Nikola Tesla was a sometimes eccentric genius who changed the world. Thomas Edison was a sometimes eccentric genius who changed the world. Wait, can both of those be true? Yes, and here’s why.
As I’ve written before, Tesla and Edison were two very different men of invention. Tesla liked to work alone and think big, while Edison commanded an “invention factory” and tinkered improvements incrementally. Tesla dressed impeccably and received formal college education, while Edison dressed frumpily and had almost no formal education. Tesla focused on inventing and let others try to commercialize his work; Edison focused on commercializing his work quickly, often before it was even ready.
On the other hand, both were hard workers and both helped bring new technologies into existence. And while we often think we know all about the two men, each gives us a few surprises, as these two prior posts show:
It’s common for fans of Tesla to dismiss Edison, and vice versa. In reality their lives overlapped only briefly along one type of technology – AC vs DC power. Tesla (with George Westinghouse) won that battle. But outside of that issue their lives went in different directions. Tesla made significant advances in radio, wireless and renewable energy, neon lighting, rotary engines, bladeless turbines, and robotics, among others. Edison got into phonographs, film making and projection, iron ore milling, Portland cement, and a domestic source of rubber.
Interestingly, both had a connection to science fiction. Tesla’s friend Hugo Gernsback (after whom the science fiction Hugo Awards are named) adapted many of Tesla’s ideas and inventions in his Amazing Stories and other series. And Thomas Edison? Well, Edison began writing a science fiction novel himself, though he never quite got around to finishing it.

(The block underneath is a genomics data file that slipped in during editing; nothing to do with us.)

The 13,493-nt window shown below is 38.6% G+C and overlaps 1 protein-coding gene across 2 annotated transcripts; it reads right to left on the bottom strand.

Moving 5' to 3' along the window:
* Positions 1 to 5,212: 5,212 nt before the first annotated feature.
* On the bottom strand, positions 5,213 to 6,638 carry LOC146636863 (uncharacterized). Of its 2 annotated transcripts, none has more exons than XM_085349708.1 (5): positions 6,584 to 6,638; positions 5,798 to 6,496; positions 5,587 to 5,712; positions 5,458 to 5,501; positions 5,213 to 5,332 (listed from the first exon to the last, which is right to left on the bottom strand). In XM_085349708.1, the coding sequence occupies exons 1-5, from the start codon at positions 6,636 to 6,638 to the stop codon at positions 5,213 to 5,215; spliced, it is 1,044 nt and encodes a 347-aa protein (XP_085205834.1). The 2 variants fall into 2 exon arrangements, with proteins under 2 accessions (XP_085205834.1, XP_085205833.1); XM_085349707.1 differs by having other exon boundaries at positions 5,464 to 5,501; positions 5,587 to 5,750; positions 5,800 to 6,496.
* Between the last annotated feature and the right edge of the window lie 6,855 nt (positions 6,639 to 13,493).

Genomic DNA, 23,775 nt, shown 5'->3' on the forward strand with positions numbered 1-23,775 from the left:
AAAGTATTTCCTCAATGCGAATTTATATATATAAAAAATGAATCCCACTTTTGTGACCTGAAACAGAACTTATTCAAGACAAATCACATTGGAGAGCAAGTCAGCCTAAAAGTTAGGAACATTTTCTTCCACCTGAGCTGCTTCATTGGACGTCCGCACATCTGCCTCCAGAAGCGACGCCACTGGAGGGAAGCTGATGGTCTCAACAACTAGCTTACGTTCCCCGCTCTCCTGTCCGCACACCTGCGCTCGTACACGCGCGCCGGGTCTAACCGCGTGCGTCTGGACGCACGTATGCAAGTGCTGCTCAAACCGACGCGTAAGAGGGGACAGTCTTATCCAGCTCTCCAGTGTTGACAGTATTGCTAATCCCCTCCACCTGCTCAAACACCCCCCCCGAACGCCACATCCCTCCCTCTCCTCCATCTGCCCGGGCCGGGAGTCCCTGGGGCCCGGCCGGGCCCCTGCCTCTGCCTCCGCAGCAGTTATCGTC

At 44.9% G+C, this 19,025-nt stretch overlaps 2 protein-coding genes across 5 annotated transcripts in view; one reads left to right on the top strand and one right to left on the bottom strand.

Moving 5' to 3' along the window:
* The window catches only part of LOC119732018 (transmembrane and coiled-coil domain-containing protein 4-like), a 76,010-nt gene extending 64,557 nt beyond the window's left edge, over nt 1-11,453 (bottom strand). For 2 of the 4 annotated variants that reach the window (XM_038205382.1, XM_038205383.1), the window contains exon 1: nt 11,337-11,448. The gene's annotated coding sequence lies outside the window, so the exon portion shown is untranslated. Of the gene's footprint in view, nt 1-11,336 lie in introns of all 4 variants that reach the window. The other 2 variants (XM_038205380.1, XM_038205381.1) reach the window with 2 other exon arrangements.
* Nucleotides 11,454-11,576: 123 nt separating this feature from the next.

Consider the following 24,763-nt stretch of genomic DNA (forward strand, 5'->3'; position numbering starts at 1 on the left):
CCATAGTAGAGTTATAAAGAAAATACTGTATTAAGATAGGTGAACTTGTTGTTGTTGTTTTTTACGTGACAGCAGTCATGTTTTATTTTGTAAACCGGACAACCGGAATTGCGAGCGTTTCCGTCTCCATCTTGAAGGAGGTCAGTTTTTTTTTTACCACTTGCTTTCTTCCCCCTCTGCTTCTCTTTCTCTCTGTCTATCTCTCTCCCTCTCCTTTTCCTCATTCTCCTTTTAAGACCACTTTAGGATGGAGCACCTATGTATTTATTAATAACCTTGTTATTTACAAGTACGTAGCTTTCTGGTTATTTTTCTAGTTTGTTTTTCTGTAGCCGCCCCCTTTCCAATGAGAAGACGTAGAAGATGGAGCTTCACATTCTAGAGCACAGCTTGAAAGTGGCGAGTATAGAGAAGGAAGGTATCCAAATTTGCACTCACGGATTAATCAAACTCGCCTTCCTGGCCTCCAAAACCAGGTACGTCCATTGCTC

In 2013 I was honored to write a book about Nikola Tesla. Tesla: The Wizard of Electricity is now into its 7th printing and still selling well in Barnes and Noble stores, as well as translations around the world. This year, 2016, my new book on Thomas Edison is in the stores. Edison: The Inventor of the Modern World hit shelves in late July.
And now the battle is on. Can Edison beat out Tesla in the marketplace? Or will Tesla win the battle of the books? Frankly, I think both men – and both books – have a place in the world. Both made huge contributions to society along largely different paths. Both men are worth learning more about. I hope you’ll read both books.
David J. Kent is the author of Tesla: The Wizard of Electricity (2013) and Edison: The Inventor of the Modern World (2016) (both Fall River Press). He has also written two e-books: Nikola Tesla: Renewable Energy Ahead of Its Time and Abraham Lincoln and Nikola Tesla: Connected by Fate.